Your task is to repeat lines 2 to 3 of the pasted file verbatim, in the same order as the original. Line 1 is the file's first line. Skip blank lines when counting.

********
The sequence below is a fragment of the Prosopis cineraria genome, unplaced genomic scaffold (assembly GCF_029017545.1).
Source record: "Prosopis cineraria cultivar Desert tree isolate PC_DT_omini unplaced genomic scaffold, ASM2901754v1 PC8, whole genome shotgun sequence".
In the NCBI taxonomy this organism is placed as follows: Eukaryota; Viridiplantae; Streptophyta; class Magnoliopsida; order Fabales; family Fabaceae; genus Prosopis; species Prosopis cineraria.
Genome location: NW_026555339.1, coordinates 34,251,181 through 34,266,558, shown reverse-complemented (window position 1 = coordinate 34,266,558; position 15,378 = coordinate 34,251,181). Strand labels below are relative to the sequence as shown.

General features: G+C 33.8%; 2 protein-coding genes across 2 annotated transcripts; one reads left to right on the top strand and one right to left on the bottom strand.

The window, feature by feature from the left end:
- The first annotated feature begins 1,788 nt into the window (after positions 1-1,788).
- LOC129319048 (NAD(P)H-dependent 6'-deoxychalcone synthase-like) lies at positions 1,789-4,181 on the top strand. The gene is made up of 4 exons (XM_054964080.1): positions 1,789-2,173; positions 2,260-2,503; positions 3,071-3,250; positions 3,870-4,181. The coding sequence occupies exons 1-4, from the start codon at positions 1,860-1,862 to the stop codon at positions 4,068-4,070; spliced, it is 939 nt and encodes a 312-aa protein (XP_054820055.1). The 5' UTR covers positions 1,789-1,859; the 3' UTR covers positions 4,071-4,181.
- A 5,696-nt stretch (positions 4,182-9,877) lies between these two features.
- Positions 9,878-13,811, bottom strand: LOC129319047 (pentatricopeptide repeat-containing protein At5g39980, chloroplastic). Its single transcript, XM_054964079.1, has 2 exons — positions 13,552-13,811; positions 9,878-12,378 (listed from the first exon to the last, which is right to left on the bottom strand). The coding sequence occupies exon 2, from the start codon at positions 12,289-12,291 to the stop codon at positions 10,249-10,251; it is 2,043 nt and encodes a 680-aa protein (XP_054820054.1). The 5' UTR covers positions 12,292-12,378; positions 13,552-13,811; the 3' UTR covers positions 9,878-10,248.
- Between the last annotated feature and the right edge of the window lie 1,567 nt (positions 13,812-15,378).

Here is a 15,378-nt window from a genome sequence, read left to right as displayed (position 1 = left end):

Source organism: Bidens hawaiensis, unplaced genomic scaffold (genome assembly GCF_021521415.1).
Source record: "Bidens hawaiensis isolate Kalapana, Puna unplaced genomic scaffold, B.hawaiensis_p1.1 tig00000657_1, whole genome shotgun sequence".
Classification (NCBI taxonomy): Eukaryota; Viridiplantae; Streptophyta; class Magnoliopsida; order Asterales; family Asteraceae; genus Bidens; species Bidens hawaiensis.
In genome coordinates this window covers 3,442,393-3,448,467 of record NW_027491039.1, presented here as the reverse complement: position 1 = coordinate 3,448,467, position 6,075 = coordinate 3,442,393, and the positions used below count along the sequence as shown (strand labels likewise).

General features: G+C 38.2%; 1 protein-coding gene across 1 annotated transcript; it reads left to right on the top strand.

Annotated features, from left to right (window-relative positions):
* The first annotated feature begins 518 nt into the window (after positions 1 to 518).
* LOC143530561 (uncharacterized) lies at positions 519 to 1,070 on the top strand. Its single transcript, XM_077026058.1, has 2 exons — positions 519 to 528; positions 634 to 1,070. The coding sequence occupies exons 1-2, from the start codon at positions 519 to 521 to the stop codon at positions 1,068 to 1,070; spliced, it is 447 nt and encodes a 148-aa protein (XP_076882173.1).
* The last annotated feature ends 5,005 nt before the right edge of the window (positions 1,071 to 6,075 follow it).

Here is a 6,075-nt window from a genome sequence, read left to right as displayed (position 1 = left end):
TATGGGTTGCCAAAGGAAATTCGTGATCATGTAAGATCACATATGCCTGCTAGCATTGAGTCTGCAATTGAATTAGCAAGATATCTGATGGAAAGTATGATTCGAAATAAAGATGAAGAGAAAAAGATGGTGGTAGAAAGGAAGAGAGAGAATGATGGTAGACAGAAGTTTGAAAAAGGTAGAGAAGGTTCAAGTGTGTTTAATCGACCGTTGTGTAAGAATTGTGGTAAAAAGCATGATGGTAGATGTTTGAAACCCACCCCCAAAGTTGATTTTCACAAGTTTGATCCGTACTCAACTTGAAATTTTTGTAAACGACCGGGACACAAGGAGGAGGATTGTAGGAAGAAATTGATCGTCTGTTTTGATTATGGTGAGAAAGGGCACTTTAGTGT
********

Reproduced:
Source record: "Prosopis cineraria cultivar Desert tree isolate PC_DT_omini unplaced genomic scaffold, ASM2901754v1 PC8, whole genome shotgun sequence".
In the NCBI taxonomy this organism is placed as follows: Eukaryota; Viridiplantae; Streptophyta; class Magnoliopsida; order Fabales; family Fabaceae; genus Prosopis; species Prosopis cineraria.